COLORADO SPRINGS, Colo. – Authorities lifted evacuations in a wide swath of terrain outside Colorado Springs on Friday as they said a surprise rain shower helped them expand containment of a wildfire that has destroyed 400 homes.
Just one day after clearing out the Flying Horse neighborhood in northern Colorado Springs, officials allowed people back into at least 1,000 houses. They also reopened an eastern swath of the nearby Black Forest area in El Paso County.
Incident Commander Rich Harvey said the Black Forest Fire — the most destructive in Colorado history — is now 30 percent contained. It was only 5 percent contained Thursday.
The fire, in which two people died while apparently trying to escape their home, began Tuesday during record-setting heat and tinder-dry conditions. Officials warned it still could flare up again if the weather shifts.
Crews say they were better prepared to take on the flames because of lessons learned fighting last year’s Waldo Canyon Fire, a similarly devastating blaze that devoured hundreds of homes and killed two people only a few miles away.
When the Black Forest, a thickly wooded rural region north of Colorado Springs, began to burn, authorities swiftly evacuated tens of thousands of people from an area larger than the Denver metropolitan area.
They immediately began hand-counting destroyed houses to get information out to nervous homeowners. And they rushed federal troops and aircraft into action, cutting the red tape that had grounded those resources a year ago as smoke clouds billowed over Colorado.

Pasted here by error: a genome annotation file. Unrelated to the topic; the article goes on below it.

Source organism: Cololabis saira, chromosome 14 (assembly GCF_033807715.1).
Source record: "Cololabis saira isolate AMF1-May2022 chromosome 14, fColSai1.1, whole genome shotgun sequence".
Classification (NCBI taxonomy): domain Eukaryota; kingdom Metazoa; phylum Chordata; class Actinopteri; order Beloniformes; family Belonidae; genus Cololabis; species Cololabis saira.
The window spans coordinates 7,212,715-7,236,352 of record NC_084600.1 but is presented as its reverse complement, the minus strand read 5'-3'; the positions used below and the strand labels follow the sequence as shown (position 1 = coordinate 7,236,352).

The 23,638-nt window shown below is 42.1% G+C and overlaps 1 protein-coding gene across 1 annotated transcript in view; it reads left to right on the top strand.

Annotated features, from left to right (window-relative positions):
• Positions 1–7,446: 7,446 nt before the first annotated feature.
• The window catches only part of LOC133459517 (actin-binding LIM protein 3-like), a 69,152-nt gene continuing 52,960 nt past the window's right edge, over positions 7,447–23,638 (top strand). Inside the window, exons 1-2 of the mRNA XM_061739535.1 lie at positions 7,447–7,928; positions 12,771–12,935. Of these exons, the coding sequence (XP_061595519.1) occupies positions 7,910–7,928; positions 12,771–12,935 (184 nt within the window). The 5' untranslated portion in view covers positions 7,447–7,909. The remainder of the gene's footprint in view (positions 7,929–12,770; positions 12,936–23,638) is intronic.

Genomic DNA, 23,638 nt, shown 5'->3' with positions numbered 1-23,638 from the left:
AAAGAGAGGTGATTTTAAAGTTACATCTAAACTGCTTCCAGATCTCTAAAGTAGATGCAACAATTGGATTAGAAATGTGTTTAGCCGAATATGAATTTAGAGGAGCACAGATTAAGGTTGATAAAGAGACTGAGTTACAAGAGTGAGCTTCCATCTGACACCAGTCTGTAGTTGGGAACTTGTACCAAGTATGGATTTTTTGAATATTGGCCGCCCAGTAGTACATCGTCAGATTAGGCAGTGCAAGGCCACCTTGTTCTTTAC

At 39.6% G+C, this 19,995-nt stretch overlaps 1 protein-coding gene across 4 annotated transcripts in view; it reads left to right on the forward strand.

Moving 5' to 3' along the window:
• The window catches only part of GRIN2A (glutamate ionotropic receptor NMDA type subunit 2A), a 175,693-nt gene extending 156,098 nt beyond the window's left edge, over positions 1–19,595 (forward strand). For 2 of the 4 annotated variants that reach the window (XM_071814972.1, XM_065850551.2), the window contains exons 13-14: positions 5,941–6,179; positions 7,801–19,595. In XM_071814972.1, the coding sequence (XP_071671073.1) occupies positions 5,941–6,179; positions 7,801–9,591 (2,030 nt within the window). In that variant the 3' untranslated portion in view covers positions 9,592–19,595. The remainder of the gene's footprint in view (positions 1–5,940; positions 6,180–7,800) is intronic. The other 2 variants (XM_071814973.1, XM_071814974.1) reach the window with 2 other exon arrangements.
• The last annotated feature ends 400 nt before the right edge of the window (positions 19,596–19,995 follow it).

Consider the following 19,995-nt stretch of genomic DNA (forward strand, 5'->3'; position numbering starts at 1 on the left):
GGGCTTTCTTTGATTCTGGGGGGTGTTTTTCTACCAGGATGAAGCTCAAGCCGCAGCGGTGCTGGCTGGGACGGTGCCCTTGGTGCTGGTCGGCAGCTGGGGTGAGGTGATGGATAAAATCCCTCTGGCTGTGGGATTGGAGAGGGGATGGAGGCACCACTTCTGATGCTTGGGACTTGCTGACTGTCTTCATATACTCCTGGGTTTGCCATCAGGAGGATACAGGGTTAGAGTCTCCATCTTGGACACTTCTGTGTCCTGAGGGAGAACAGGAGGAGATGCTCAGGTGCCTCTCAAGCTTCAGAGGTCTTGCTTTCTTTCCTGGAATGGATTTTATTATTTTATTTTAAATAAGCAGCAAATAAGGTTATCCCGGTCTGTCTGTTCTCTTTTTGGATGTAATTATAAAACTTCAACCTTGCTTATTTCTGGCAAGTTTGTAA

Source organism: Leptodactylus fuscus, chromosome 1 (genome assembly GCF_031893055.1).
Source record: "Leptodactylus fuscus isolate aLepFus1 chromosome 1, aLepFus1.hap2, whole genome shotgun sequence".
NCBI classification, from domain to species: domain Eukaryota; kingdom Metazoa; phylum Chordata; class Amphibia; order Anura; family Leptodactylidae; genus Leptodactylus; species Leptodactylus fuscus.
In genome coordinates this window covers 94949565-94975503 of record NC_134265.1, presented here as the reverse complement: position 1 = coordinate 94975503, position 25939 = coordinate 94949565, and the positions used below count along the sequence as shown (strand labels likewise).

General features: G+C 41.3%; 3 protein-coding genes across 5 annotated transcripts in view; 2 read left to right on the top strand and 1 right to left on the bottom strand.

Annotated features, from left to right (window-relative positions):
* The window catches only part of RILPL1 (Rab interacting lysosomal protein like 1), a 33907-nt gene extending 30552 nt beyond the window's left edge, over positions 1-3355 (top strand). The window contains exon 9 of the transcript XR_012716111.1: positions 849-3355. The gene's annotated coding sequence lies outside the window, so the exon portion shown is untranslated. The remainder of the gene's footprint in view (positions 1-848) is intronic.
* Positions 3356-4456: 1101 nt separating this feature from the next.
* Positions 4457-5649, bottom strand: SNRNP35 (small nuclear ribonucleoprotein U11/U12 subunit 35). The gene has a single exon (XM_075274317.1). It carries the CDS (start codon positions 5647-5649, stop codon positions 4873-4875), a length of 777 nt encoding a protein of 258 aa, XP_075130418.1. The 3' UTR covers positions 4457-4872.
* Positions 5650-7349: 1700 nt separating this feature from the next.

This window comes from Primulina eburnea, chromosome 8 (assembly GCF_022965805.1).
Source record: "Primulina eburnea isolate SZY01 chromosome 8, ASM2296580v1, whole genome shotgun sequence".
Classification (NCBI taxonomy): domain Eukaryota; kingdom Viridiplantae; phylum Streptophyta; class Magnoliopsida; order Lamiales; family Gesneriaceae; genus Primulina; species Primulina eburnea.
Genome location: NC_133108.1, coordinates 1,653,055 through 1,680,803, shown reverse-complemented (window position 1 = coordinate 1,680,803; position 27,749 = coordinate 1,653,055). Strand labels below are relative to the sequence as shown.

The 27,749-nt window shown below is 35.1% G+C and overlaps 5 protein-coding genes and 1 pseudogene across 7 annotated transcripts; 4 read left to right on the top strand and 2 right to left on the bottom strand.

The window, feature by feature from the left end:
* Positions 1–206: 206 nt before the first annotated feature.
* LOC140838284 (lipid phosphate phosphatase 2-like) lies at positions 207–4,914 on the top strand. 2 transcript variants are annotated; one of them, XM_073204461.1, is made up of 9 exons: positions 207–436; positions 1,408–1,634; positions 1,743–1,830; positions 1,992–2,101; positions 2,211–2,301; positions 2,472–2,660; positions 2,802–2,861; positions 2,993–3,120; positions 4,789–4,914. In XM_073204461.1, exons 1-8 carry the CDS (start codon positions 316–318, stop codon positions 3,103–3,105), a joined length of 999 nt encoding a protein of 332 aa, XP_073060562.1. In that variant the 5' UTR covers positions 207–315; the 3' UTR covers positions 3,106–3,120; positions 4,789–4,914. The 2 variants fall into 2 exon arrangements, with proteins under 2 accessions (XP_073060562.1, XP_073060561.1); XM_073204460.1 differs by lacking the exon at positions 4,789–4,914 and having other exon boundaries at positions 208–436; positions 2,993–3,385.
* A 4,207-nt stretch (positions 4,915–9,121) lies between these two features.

Within an hour, El Paso County had its emergency operations center up and running and summoned aircraft from nearby Peterson Air Force base. Rep. Doug Lamborn called the federal center in Idaho that coordinates western firefighting to speed up the process of clearing the planes. Gov. John Hickenlooper mobilized the Colorado National Guard, and troops began to help secure the rapidly growing evacuation zone.
“We’ve done it all before and so there was no question,” said Nicola Sapp, El Paso County budget officer.
Before the fire got out of hand, authorities evacuated people miles away, sending deputies door-to-door to ensure everyone left. They remembered the speed at which last year’s fire spread.
“That’s one thing I’ll never forget — how fast that Waldo Canyon Fire moved,” said El Paso County Sheriff Terry Maketa, who was bowled over by how rapidly help arrived this week.